By Daniella White
An emotive story will always be more appealing than one lacking human interest. However the media coverage of the 4 girls sent back to Italy has made a mockery of International Law and taken advantage of the emotional states of vulnerable children.
Two years ago, a Brisbane mother kidnapped her daughters when they came to Australia for a short holiday. The girls had grown up in Italy. Since then, the media has complied with the mother as she seeks to emotionally manipulate the nation.
Under the Hague Convention, which seeks to stop international child abduction by parents, the High Court had no option but to send the daughters to Italy, where Italian courts can decide what is in the best interests of the children.
In the most recent turn of events, camera crews and journalists were staked outside of the father’s home in Tuscany. Distressing scenes ensued. When they saw the Australian media, the two oldest girls ran to them and begged for reporters to help them, as a reporter held one of the girls hands.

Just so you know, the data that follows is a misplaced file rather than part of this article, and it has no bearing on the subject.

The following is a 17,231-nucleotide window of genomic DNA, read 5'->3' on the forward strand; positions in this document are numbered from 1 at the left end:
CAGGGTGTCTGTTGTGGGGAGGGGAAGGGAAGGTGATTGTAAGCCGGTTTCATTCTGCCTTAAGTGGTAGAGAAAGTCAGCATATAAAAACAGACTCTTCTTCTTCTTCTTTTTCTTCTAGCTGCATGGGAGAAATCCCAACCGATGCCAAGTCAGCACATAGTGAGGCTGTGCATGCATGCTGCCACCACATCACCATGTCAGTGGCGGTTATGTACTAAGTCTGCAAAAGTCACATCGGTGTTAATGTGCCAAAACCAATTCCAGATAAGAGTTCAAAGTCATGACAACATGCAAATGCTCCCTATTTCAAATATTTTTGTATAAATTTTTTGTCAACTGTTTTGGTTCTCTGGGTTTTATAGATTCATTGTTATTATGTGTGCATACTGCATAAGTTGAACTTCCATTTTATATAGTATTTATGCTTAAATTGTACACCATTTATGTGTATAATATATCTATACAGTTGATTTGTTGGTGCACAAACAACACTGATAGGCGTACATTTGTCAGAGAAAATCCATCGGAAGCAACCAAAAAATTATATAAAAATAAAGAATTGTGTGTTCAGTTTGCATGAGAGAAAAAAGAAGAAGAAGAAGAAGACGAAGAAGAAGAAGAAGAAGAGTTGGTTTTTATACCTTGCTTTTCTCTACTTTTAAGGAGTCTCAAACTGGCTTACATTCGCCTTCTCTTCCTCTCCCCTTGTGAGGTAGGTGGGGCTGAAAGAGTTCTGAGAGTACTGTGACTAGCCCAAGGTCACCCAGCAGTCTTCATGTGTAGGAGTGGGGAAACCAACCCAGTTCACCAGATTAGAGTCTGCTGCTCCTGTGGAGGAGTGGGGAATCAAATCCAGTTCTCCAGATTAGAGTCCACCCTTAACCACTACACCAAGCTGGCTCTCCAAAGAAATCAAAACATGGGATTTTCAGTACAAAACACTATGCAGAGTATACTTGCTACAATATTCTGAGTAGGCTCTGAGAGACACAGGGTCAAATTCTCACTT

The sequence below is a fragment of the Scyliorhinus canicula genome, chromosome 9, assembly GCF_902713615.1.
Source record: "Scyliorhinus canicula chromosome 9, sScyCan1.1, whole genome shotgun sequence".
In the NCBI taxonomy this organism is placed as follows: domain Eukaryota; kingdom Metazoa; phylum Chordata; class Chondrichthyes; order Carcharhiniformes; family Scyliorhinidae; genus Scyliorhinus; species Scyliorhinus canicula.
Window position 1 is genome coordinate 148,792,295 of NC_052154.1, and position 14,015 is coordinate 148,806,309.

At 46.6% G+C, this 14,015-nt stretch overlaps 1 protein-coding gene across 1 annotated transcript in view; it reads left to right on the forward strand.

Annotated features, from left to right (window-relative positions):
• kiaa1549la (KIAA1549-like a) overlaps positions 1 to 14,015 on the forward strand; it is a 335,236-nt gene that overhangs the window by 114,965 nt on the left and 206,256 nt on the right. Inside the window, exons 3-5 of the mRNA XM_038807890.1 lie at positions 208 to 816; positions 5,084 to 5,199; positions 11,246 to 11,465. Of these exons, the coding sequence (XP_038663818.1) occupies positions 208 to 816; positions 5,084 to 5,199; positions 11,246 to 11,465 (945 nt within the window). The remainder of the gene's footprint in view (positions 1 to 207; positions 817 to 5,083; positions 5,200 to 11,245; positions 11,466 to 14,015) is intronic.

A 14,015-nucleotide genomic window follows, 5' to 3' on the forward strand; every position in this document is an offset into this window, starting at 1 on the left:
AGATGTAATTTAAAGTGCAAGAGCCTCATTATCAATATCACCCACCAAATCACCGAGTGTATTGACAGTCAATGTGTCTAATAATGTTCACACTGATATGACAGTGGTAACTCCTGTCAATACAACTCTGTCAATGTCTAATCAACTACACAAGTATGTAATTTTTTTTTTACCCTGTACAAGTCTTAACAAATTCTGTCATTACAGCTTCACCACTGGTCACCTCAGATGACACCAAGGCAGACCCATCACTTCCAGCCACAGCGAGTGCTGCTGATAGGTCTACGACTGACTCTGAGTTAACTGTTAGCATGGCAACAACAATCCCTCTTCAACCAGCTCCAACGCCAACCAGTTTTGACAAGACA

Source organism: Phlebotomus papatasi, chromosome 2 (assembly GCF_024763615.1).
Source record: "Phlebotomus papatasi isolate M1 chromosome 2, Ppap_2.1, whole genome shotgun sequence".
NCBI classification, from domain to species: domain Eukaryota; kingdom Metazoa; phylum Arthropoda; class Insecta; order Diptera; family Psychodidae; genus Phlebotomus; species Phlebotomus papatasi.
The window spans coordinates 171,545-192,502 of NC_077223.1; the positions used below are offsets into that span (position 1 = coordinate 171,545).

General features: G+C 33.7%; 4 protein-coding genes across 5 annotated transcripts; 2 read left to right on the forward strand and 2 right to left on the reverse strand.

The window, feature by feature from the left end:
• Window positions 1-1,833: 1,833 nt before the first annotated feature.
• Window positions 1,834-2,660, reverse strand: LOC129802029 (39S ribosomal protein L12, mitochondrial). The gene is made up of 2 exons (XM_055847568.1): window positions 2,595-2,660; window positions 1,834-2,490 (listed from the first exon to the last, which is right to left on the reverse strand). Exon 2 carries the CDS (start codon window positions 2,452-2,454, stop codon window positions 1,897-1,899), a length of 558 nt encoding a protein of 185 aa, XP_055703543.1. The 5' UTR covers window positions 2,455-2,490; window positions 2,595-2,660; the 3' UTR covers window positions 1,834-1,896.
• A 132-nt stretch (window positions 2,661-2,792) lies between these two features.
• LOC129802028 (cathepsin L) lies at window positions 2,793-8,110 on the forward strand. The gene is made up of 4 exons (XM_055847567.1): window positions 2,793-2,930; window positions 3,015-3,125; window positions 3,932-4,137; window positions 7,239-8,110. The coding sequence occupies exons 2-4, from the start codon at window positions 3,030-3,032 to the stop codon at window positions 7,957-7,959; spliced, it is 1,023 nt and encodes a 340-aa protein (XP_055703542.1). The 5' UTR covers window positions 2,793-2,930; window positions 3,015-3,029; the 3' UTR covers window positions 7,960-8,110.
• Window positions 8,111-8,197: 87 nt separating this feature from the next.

This after media had recorded the girls in hysterics at the airport days earlier.
Many sources claim the mother gave the media the address of her ex-husband.
Through all of this, the media are appearing as advocates for the mother, when in reality she has been in defiance of international law for years now.
The newsworthiness of the story is intrinsically tied to the emotional side of it. The thought of a mother being separated from her children is heartwrenching to most.
But in reality, the case is far from unique. According to statistics from the Attorney General’s office, in 2009 83 children were wrongfully brought to Australia and an application was made under the Hague convention for their return.
The Australian media have come across as nothing more than ethically bankrupt to exploit the potentially traumatic situation of 4 children, all for an emotional story.